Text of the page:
From premium service to commuter 'milk run': Is the UP Express rolling in the right direction?
Metrolinx's plans to revamp airport rail link became public this week
When Murtaza Haider first heard the province was building a rail link between Pearson International Airport and Union Station primarily as a high-priced service for business travellers, he was reminded of the graduate thesis he wrote 20 years ago.
Haider, now an associate professor at Ryerson University's Ted Rogers School of Management in Toronto, concluded in that thesis that such a service would be unsustainable.
"When I looked at the numbers and I looked at where people live and where they want to go, I realized that only a small segment of the trips that either originated at Pearson airport or terminated at the airport were based out of downtown Toronto," he said.
Haider spoke to CBC News earlier this week in the wake of the news that Metrolinx is about to revamp the Union-Pearson Express and integrate it more closely with its GO Transit network.
It turned out that what he wrote as a young graduate student was right. At almost $30, the price per trip on the UPX raised red flags when the service first opened, Haider said.
"It was designed to be sort of an elite luxury type of transit. The problem with that is the willingness to pay that kind of fare did not exist."
Four years ago, the UP Express launched to much fanfare, but Metrolinx spokesperson Anne Marie Aikins says initially the ridership levels were nothing to cheer about.
"When we first opened, there was tremendous interest in it for sure. But the prices were high and the ridership just wasn't there. We saw lots of empty trains." she said.
It was obvious the UP Express business model needed to change, so in 2016, Aikins said, fares were rejigged to draw in commuters. A one-way fare between Pearson airport and Union Station dropped to $12.35. Trips from Bloor or Weston Station also dropped to something more comparable in price to GO Transit and the TTC.
And immediately in the first month after the cut in fares, ridership went up tremendously," said Aikins. "And it just continues to grow and grow and grow."
So much so that in the past four years, ridership on the UPX has quadrupled to about 4.5 million customers annually, according to Metrolinx.
At the new price point, business travellers and daily commuters CBC News spoke to seem satisfied.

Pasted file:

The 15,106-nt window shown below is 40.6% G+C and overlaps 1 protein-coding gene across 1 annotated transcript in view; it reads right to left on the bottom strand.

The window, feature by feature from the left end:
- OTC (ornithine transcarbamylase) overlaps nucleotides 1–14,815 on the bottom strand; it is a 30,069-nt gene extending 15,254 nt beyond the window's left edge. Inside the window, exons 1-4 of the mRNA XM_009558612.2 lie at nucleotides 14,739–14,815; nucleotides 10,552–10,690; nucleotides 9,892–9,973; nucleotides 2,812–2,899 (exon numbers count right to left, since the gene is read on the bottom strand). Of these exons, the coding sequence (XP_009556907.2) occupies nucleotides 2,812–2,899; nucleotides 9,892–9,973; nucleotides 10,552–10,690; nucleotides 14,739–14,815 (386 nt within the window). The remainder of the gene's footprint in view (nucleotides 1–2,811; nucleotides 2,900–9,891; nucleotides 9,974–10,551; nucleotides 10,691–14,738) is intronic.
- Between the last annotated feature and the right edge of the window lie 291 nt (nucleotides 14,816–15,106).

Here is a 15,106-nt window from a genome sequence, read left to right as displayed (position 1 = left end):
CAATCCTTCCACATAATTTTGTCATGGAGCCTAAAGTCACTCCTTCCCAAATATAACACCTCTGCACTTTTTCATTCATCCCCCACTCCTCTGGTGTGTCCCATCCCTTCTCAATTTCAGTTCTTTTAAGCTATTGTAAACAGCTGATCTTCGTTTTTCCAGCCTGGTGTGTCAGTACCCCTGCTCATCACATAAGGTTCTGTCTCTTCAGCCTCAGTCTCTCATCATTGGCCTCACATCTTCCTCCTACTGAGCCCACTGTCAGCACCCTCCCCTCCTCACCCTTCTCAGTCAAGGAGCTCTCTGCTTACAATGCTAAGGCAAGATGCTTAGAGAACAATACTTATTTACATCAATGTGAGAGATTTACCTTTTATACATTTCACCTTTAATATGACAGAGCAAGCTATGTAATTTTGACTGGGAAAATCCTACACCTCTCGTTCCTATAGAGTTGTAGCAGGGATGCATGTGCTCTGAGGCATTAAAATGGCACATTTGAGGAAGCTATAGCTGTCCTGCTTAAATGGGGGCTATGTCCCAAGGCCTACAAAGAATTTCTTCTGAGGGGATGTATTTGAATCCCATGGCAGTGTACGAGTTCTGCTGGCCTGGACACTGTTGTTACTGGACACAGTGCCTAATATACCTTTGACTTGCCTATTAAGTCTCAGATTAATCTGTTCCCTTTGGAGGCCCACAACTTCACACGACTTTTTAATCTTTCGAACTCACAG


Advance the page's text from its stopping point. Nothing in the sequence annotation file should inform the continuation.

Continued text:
"There's no need to worry about the traffic and when you're going to be at the airport and all of that," said Fred Ors, who travels for business. "It gives you a level of confidence to remove some of the stress ... when you have to catch a plane."
Conway Stone takes the UPX daily and says he now gets to work in minutes. He doesn't see much friction with air travellers, who Metrolinx says make up 80 per cent of UPX riders.
"Depending on the time of day there's a lot more luggage. And a lot less space but, you know, for my four-minute commute I can live with that," said Stone.
But now, due to projections that suggest rising demand for the service could exceed capacity by 2028, Metrolinx says it plans to accelerate its plan to integrate UPX with its GO train services.
"It doesn't meet anybody's needs if you can't get on. It's too crowded — people don't want to take transit when it's uncomfortable," said Aikins. "So we're not going to wait until we're there. Because then it's too late."
Metrolinx is looking at moving the UPX platform to the main GO concourses in Union Station, switch to electric trains and increase frequency of service. However, Aikins says plans for an $80-million pedestrian bridge have been dumped.
While Metrolinx wants to integrate the UPX more with its regular GO service there's confusion about who the service aimed at — business travellers or commuters?
"I think we can offer both. Cities around the world that operate an airport link, they have both a commuter 'milk run' with a lot of stops. And they have express service. So you have that choice. That train is going there anyways," said Aikins.
Ryerson's Haider said Metrolinx is now moving in the right direction.
"So what Metrolinx is doing now, in my humble view, is the right thing to do — cut the losses and try to build a service from the airport to downtown that is integrated with the rest of the network," he said.